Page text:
Mechanisms for extracting a signal from noise as revealed through the specificity and generality of task training

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@article{2b722020413d4952ad2876cec7f5c9a9,
title = "Mechanisms for extracting a signal from noise as revealed through the specificity and generality of task training",
abstract = "Visual judgments critically depend on (1) the detection of meaningful items from cluttered backgrounds and (2) the discrimination of an item from highly similar alternatives. Learning and experience are known to facilitate these processes, but the specificity with which these processes operate is poorly understood. Here we use psychophysical measures of human participants to test learning in two types of commonly used tasks that target segmentation (signal-in-noise, or “coarse” tasks) versus the discrimination of highly similar items (feature difference, or “fine” tasks). First, we consider the processing of binocular disparity signals, examining performance on signal-in-noise and feature difference tasks after a period of training on one of these tasks. Second, we consider the generality of learning between different visual features, testing performance on both task types for displays defined by disparity, motion, or orientation. We show that training on a feature difference task also improves performance on signal-in-noise tasks, but only for the same visual feature. By contrast, training on a signal-in-noise task has limited benefits for fine judgments of the same feature but supports learning that generalizes to signal-in-noise tasks for other features. These findings indicate that commonly used signal-in-noise tasks require at least three distinct components: feature representations, signal-specific selection, and a generalized process that enhances segmentation. As such, there is clear potential to harness areas of commonality (both within and between cues) to improve impaired perceptual functions. ",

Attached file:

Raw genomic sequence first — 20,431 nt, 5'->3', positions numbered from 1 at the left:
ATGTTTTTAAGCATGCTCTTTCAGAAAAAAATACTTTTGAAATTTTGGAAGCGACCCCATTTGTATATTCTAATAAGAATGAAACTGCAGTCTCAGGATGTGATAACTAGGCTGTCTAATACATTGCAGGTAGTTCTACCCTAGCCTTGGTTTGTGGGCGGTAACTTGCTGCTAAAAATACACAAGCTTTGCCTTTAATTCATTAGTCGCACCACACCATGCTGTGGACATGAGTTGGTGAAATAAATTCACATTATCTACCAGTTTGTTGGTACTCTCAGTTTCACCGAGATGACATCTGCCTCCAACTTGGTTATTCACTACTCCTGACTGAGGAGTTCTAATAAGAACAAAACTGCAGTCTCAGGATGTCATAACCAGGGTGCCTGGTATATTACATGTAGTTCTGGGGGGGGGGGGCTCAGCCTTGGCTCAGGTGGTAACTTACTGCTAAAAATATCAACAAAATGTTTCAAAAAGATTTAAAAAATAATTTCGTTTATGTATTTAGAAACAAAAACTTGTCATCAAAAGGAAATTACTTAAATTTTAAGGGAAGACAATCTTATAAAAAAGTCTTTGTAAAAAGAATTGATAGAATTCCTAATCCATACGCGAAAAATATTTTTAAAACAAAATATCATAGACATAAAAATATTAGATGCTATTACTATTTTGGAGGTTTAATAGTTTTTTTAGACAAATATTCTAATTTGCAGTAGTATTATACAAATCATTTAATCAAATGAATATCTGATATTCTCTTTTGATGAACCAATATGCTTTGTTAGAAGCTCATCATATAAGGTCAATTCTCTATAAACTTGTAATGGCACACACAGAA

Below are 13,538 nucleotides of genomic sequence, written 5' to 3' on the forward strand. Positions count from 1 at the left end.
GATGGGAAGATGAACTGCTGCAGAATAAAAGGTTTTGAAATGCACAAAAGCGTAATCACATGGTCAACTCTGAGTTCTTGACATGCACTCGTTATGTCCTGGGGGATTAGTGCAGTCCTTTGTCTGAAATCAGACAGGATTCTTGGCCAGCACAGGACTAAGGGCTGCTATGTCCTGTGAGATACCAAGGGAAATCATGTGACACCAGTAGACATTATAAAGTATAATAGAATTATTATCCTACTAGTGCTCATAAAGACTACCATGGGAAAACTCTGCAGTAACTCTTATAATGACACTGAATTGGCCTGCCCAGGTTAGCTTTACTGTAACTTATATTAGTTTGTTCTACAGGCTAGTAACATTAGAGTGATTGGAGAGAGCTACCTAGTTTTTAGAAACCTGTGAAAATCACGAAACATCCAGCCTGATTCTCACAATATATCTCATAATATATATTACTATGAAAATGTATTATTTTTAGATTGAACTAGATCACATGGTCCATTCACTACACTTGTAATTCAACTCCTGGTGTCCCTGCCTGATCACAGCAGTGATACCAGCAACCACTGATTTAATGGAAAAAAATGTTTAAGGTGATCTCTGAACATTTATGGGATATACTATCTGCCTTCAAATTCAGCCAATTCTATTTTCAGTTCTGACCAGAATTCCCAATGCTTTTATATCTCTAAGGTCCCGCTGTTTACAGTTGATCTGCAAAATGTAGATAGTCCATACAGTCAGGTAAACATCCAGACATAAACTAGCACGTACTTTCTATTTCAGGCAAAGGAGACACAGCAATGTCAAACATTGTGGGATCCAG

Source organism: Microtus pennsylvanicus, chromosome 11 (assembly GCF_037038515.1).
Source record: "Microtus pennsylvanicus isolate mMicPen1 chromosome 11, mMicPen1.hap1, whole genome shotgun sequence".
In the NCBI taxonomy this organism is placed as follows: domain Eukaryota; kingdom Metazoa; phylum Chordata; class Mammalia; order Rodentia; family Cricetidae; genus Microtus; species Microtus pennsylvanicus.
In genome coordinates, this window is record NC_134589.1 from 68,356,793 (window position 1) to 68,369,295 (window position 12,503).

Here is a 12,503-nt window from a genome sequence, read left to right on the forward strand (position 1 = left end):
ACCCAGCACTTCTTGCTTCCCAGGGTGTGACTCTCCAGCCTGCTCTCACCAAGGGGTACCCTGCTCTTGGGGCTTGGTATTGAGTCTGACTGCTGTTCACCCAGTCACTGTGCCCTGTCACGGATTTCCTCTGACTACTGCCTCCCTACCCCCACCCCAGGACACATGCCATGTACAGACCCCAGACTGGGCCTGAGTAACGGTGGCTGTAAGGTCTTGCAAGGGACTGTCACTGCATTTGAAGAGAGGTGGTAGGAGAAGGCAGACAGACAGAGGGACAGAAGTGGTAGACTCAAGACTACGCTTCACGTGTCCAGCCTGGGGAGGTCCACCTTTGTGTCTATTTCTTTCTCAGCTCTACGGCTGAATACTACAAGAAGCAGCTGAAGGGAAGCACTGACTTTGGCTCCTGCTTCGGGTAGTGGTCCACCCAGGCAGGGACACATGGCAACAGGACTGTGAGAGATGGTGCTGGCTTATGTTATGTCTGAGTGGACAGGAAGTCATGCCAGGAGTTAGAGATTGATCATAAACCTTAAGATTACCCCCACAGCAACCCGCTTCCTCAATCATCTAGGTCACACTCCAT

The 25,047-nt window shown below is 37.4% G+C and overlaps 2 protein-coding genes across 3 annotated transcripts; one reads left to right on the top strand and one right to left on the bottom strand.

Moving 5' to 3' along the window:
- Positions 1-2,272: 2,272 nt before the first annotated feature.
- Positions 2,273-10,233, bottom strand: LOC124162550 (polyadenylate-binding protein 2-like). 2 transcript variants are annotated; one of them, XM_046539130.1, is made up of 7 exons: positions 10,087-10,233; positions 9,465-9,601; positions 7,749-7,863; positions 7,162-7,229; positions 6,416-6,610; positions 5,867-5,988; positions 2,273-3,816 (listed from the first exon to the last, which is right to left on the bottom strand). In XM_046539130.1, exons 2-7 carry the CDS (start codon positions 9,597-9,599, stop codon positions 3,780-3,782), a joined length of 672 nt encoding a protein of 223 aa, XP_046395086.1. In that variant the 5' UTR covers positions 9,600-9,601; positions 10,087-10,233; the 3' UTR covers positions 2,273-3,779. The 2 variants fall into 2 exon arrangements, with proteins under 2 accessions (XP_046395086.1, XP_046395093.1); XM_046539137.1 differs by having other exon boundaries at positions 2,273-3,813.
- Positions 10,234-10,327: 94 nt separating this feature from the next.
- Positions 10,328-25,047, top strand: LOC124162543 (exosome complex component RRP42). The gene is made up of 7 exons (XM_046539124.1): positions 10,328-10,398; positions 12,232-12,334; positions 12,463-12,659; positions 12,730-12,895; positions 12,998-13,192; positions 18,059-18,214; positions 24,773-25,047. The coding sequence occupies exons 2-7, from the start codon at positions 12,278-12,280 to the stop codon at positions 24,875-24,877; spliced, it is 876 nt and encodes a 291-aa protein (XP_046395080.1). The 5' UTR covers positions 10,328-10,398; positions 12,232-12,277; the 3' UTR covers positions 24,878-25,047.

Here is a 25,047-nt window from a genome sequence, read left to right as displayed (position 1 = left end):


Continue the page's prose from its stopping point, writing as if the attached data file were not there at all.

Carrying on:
author = "Dorita Chang and Zoe Kourtzi and Andrew Welchman",
year = "2013",
month = jul,
day = "3",
doi = "10.1523/JNEUROSCI.0101-13.2013",
language = "English",
volume = "33",
pages = "10962--10971",
journal = "The Journal of Neuroscience",
issn = "0270-6474",
publisher = "Society for Neuroscience",
number = "27",

}

RIS

TY - JOUR

T1 - Mechanisms for extracting a signal from noise as revealed through the specificity and generality of task training

AU - Chang, Dorita

AU - Kourtzi, Zoe

AU - Welchman, Andrew

PY - 2013/7/3

Y1 - 2013/7/3